Applebee’s customer proves the customer is always right


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Applebee’s is the latest company to be caught up in controversy over a receipt. This time it was a server who took a picture of a customer’s receipt and posted it online.

By my count, this is the fourth receipt-related service failure to go viral within the past twelve months, but this one adds a few new plot twists. The public outcry was largely directed against the customer who wrote “I give GOD 10% why should I give you 18” in lieu of a tip. The server who posted the photo was fired, but an online petition urging Applebee’s to reinstate her is gathering steam. And, I’m not even sure Applebee’s is at fault for what’s happened so far (more on that later).

What I do know is this incident offers further proof that the customer is always right.

The true meaning of the customer is always right
It’s unclear who first said “The customer is always right.” I tried to learn the answer while doing research for my book, Service Failure, but the best I could do was narrow it down to a few business leaders from the late 19th and early 20th centuries.

One of the best examples was a quote attributed to the legendary retailer, Marshall Fields. He purportedly said, “Right or wrong, the customer is always right.”

The Applebee’s customer was clearly wrong, but we wouldn’t be talking about it if the server hadn’t photographed the receipt and posted it online. The server neglected the advice from Marshall Fields when she went out of her way to prove the customer was wrong.

Poking a sleeping bear
Proving a customer wrong is generally a zero sum game. It tends to escalate the situation by engaging the customer’s defense mechanisms and can trigger powerful emotions such as frustration, embarrassment, or shame. In many ways it’s like poking a sleeping bear where nothing good will come out of it, but a lot of bad things are likely to happen.

In this case, the Applebee’s customer was told by friends that her receipt was posted online. This led to strong feelings of shame and embarrassment and now the Applebee’s customer was an angry bear.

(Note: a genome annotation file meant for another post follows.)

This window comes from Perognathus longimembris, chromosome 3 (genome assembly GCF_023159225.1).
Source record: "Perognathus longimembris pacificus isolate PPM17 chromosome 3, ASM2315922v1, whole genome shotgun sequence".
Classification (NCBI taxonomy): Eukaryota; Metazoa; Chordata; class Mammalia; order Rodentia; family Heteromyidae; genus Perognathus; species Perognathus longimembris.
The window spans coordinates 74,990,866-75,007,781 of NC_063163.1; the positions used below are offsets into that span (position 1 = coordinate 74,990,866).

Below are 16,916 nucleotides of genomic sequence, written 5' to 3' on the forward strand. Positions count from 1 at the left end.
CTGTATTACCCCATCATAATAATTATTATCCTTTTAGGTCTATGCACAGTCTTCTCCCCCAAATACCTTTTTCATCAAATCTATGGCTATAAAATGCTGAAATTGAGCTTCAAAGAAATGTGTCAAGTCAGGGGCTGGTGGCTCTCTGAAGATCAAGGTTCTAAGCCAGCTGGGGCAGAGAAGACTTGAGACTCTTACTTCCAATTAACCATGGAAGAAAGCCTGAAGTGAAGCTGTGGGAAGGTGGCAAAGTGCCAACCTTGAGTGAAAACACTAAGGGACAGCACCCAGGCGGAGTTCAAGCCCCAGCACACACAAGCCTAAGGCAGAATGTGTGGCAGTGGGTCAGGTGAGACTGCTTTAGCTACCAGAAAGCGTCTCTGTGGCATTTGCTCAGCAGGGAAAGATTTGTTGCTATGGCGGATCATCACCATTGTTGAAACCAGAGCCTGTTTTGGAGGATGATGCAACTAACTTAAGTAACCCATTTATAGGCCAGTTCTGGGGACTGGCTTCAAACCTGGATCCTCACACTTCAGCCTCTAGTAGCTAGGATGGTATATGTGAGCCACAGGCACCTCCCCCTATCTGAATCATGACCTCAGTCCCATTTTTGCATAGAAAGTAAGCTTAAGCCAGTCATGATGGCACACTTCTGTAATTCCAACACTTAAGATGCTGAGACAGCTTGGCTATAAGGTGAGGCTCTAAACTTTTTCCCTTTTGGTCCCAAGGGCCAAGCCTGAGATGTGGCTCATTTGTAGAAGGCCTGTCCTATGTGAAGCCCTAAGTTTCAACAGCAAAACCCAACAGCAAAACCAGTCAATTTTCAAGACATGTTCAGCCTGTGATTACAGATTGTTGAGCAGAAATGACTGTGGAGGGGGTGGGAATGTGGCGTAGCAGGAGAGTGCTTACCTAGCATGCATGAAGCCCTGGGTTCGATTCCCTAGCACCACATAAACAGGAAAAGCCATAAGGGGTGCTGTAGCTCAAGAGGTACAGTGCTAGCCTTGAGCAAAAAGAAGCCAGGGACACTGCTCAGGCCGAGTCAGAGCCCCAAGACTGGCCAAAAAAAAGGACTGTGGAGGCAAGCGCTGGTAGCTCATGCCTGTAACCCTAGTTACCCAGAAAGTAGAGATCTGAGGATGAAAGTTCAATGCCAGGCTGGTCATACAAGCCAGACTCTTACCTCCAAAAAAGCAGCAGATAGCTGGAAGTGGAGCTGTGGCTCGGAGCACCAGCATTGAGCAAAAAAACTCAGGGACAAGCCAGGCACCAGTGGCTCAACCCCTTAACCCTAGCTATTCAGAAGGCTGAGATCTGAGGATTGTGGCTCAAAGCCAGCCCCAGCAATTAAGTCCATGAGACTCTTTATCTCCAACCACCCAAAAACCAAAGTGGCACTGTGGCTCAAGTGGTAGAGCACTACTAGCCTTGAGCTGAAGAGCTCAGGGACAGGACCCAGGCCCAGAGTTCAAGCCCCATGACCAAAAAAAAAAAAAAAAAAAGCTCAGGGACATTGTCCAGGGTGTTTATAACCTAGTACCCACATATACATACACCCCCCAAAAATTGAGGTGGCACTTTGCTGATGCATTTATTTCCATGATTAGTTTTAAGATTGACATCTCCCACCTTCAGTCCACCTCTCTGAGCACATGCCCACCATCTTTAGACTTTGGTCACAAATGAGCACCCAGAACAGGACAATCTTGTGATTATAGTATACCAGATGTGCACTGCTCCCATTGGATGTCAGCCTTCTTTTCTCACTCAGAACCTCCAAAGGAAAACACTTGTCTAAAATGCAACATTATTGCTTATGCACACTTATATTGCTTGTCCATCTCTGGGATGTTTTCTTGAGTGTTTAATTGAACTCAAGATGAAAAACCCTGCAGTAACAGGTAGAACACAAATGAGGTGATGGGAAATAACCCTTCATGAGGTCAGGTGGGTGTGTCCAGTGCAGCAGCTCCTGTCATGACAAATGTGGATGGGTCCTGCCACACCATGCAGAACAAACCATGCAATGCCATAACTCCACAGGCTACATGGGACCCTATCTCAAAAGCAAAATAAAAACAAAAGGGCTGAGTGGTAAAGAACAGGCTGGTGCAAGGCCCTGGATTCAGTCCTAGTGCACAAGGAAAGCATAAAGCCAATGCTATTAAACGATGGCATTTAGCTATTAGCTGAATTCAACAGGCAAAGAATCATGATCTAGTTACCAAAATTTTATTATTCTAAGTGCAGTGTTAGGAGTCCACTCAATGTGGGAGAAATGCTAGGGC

Angry bears don’t apologize for their misdeeds. They call the offending restaurant and roar and roar until someone gets fired. In this case it was the server who posted the receipt online who lost her job.

Why Applebee’s isn’t (entirely) to blame
A few weeks ago, I wrote a blog post suggested an employee’s viral service failure is the company’s fault. That still holds true, but from the perspective that most people have heard about the Applebee’s receipt incident but don’t know the names of the individuals involved.

The negative publicity generated by this incident may be part of the cost of doing business. The Applebee’s restaurant in question is a franchise, which means that Applebee’s doesn’t have direct managerial control over the restaurant’s employees. They also took swift action to address the issue and even confirmed that the server in question had been fired.

The situation has created some unfortunate PR challenges for Applebee’s. I’m just not sure what else they could have done. (Ideas, anyone?)

Republished with author's permission from original post.


  1. Okay, I haven’t read your book, Service Failure, but I do know that restaurant service employees make the worst wages of any other industry in the US – because of the way the system is set up, employees have to rely on tips to even come close to making minimum wage for their hard work. So, maybe Applebee’s per sey isn’t to blame, but they could have stepped up to the plate and explained to the general public why maybe that employee didn’t do such a horrible thing, and why, maybe the entire system might need an overhaul.

    thanks –


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